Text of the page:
Importance Of Unreflective Teaching

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Concerning such traditional classroom practice, Harris, et al. (2010) stated that traditional teaching fails to base itself in evidence-based judgement and leads to unreflective thought, rote behaviour, and limited repertoire of practice. According to them, this unreflective teaching may eventually result in ineffective and unresponsive teaching and consequently low achieving students. As they noted, in this kind of teaching, teachers do things the same way day after day and year after year, fail to reflect, are unresponsive, become experience burnout, and even may leave the profession, and on the part of students, they are satisfied with the ‘sit and get’ of teachers’ routines. In their attempt of contrasting unreflective and reflective teaching,…show more content…
They are not spontaneous but intentional actions (McIntyre & McIntyre, 2010) which involve flexibility, careful analysis, social awareness, and willingness to engage in constant self-appraisal and development (Pollard, 2008). The reason for this, as Harris, et al. (2010) described, is that teaching, by its nature, is multifaceted, dynamic, and constantly changing profession which cannot be conducted rigidly. Therefore, the main goal of the reflective approach to teaching is to promote shift from routine actions which are rooted in commonsense thinking to reflective actions which arise out of professional thinking (Pollard, 2008). In this regard, Dewey suggested the need for teachers to reflect on their practice in order to act deliberately and intentionally rather than spontaneously and routinely (Wlodarsky,…show more content…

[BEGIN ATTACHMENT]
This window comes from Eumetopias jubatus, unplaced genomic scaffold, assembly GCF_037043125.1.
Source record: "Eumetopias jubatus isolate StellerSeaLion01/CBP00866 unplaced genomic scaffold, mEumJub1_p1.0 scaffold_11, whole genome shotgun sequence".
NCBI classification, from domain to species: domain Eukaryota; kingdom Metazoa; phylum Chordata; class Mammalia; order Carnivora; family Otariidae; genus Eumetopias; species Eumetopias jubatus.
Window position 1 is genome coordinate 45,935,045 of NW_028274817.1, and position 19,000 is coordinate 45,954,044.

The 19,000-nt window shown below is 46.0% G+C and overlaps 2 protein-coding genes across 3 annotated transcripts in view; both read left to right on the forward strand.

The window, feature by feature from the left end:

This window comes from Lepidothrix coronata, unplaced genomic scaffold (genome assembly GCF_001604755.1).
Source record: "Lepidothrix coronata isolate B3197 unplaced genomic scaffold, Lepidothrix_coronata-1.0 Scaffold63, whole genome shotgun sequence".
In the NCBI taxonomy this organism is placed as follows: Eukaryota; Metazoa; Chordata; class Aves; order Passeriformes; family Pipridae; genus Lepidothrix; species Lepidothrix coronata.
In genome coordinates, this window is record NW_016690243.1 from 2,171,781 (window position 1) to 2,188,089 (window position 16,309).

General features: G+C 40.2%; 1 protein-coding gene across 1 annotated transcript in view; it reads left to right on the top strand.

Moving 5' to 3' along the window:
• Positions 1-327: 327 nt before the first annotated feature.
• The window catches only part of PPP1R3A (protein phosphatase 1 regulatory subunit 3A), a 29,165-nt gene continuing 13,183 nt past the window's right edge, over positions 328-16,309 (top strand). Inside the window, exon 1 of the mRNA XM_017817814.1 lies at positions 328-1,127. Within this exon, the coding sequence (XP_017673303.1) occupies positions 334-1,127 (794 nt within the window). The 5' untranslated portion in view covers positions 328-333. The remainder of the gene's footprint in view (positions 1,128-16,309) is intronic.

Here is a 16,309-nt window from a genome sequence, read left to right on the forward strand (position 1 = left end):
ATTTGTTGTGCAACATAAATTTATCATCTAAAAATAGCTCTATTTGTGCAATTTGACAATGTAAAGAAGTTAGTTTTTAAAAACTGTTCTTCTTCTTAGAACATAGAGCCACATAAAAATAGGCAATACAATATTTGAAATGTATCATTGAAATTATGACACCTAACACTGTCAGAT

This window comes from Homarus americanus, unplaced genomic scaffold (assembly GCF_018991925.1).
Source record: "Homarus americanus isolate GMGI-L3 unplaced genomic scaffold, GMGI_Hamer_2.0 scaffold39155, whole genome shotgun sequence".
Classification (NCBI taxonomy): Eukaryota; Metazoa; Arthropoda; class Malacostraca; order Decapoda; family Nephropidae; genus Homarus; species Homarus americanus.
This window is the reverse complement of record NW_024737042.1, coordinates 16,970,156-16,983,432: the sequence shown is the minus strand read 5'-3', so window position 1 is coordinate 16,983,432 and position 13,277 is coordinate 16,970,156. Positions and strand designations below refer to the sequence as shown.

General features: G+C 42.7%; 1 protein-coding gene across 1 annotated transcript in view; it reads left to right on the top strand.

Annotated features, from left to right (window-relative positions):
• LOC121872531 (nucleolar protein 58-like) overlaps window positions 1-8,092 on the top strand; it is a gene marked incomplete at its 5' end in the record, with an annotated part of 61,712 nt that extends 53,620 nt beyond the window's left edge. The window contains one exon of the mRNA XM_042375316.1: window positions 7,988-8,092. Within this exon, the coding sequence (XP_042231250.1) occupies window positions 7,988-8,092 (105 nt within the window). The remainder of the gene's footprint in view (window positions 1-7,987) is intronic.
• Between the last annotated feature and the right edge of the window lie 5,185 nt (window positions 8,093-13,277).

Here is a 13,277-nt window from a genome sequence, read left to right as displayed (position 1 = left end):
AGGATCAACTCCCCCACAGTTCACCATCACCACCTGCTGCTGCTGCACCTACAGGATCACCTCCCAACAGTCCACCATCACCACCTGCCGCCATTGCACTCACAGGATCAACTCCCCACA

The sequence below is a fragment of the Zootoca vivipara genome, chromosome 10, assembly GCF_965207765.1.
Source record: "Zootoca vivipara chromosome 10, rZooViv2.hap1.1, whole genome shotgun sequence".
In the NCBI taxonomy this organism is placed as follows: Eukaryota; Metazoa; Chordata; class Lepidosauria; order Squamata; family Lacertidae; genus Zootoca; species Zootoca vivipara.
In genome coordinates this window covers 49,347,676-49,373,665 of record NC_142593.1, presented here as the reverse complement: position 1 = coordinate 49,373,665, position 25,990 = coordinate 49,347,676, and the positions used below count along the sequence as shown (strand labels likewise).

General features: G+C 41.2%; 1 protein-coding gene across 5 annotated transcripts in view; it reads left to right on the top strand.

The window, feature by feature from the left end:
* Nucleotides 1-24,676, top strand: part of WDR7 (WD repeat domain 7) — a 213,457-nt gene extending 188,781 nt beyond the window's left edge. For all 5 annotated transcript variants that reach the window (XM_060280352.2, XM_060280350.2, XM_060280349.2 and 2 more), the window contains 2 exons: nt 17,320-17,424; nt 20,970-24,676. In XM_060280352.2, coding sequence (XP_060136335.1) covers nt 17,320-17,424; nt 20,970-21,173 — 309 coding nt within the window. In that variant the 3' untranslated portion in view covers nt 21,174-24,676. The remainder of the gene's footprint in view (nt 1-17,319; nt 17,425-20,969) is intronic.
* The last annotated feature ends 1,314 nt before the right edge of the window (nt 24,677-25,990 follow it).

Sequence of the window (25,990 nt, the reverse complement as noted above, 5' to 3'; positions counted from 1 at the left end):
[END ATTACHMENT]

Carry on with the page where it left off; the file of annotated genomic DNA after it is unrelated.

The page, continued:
According to him, reflective practitioner is an individual who constantly does and reveal the ability of reflection in his/her professional practice. He/She is in continuous transaction with his/her practice context, framing problems which arise in the context, shaping the situations to fit the frames, framing his/her roles, and constructing situations to make his/her roles operational. He/She has particular professional way of constructing and maintaining the context as he/she sees it. He/She usually knows more than he/she can say about his/her practice. He/She exhibits a kind of knowing in his/her practice, which is intuitive and makes it explicit, conscious, and available for action through his/her

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